Thursday, September 23, 2010

Not wrong for Umno to U-turn on Perkasa

An MCA leader has spoken out in support of Umno in its apparent love-hate relationship with Perkasa, acknowledging that the Malay anchor of the Barisan Nasional coalition could ill-afford to entirely shun the controversial Malay rights group.

Labis MP Chua Tee Yong explained that as Perkasa was using Malay rights as its platform, Umno would be wrong to totally disregard them.

Chua, who sits in MCA’s presidential council where his father, Datuk Seri Dr Chua Soi Lek, is president, also slammed the media for continuing its publicity campaign for Perkasa.

“We have been talking too much about Perkasa. We have been giving them too much prominence. The media should stop this... there are so many other stories and exposes you can write on, so why do you keep harping on this?” he told The Malaysian Insider when contacted earlier this week.

He said that with the amount of publicity Perkasa was receiving, it almost looked as if the non-governmental organisation was like a huge party or a “third-force” in the political make-up of the country.

“All said and done, with all the big hoo-ha, Perkasa is just an NGO,” he said.

Chua acknowledged that Perkasa’s prominence in the political landscape could not be avoided, but urged the public to remember that the group was not a political party.

“Yes, some ministers have even challenged them to register as a party so that they can contest, but still, they are an NGO,” he said.

He noted that although the MCA and many other BN leaders disagreed with Perkasa’s method of pushing its agenda through, it would be wrong to deny the group its right to be heard.

“We may not agree with them, but if you look at it in the aspect that as a democratic country, they are entitled to their views,” he said.

Chua said that Umno had already expressed their views and their objectives, under the leadership of Prime Minister Datuk Seri Najib Razak, and should not be punished because of its alleged affiliation with Perkasa.

“Umno has expressed their stand. On MCA’s side, we are also clear that we do not like what Perkasa is doing. But... they are entitled to their views.

“It is difficult for Umno because, being a Malay party, they tend to get related to the Malay NGO, so it is wrong for them to totally disregard them,” he said.

When it was pointed out that although Perkasa was not a political entity, it still played a significant role in politics and its support base could likely sway of the public’s vote in the general election, Chua brushed off the notion.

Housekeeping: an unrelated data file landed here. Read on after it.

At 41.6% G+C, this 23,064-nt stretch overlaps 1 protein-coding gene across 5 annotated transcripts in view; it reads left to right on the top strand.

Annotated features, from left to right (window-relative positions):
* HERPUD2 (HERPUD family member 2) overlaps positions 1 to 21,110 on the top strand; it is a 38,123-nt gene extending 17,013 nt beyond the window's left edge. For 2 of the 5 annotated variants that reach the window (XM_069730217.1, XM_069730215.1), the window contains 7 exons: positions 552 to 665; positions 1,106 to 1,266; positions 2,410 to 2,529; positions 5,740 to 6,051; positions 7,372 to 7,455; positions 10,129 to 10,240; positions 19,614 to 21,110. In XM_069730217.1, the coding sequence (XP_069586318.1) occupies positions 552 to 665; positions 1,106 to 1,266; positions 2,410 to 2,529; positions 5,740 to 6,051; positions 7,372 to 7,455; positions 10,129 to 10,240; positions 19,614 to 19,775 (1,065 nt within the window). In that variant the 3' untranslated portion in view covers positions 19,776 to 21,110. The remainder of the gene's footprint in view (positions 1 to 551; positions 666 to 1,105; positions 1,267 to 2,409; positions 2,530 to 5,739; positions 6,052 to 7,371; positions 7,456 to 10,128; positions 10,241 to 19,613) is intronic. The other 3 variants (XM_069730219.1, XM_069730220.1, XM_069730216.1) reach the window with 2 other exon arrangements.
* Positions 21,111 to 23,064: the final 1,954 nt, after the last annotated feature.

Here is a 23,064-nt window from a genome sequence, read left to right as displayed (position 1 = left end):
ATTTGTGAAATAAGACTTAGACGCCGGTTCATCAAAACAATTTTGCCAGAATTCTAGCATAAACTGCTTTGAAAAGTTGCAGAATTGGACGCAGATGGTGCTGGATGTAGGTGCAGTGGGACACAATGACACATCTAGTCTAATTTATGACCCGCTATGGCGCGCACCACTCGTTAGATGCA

“That is your view... that Perkasa has a large support base. We do not know that for sure, do we? But they are not a party and they do not go for votes so it is not fair to say that.

“What about the WWF (World Wildlife Foundation)... they too are an NGO. Should we say, then, that they have the support of all the people? We cannot assume.

“I maintain that we are giving Perkasa too much prominence... if they are a political party, for arguments’ sake, then maybe you have some bearing to say this,” he said.

Chua refused to elaborate on the matter, specifically when asked for his view on the apparent flip-flop in Umno’s stand in snubbing Perkasa.

“I think I am not really keen to comment further. It is not beneficial,” he said.

He added that although Perkasa’s views were oftentimes deemed as “extremist” in nature, the group thought the same of MCA’s struggles.

“They also view MCA as extremist. My point is that you are entitled to your point of view. I can read a paragraph and it can be interpreted in so many ways,” he said.

He pointed out that it was pointless to continue bickering over Perkasa for it did not benefit the people or the country.

“What for? We go on and do the things that we set out to do,” he said.

The Perkasa-Umno stand-off started recently when Umno secretary-general Datuk Seri Tengku Adnan Tengku noted that the party should distance itself from the group as any association with it would cause BN to lose votes in the next general election.

Several Umno leaders later joined in the anti-Perkasa chorus and agreed that it was time to openly renounce links with Perkasa. MCA leaders had then quickly jumped in to laud their colleague’s decision.

In an apparent about-turn, however, Najib last week said that Umno was not in conflict with any NGO.

Following the party president’s statement, Tengku Adnan immediately denied that he had ever asked party leaders to sever ties with Perkasa.


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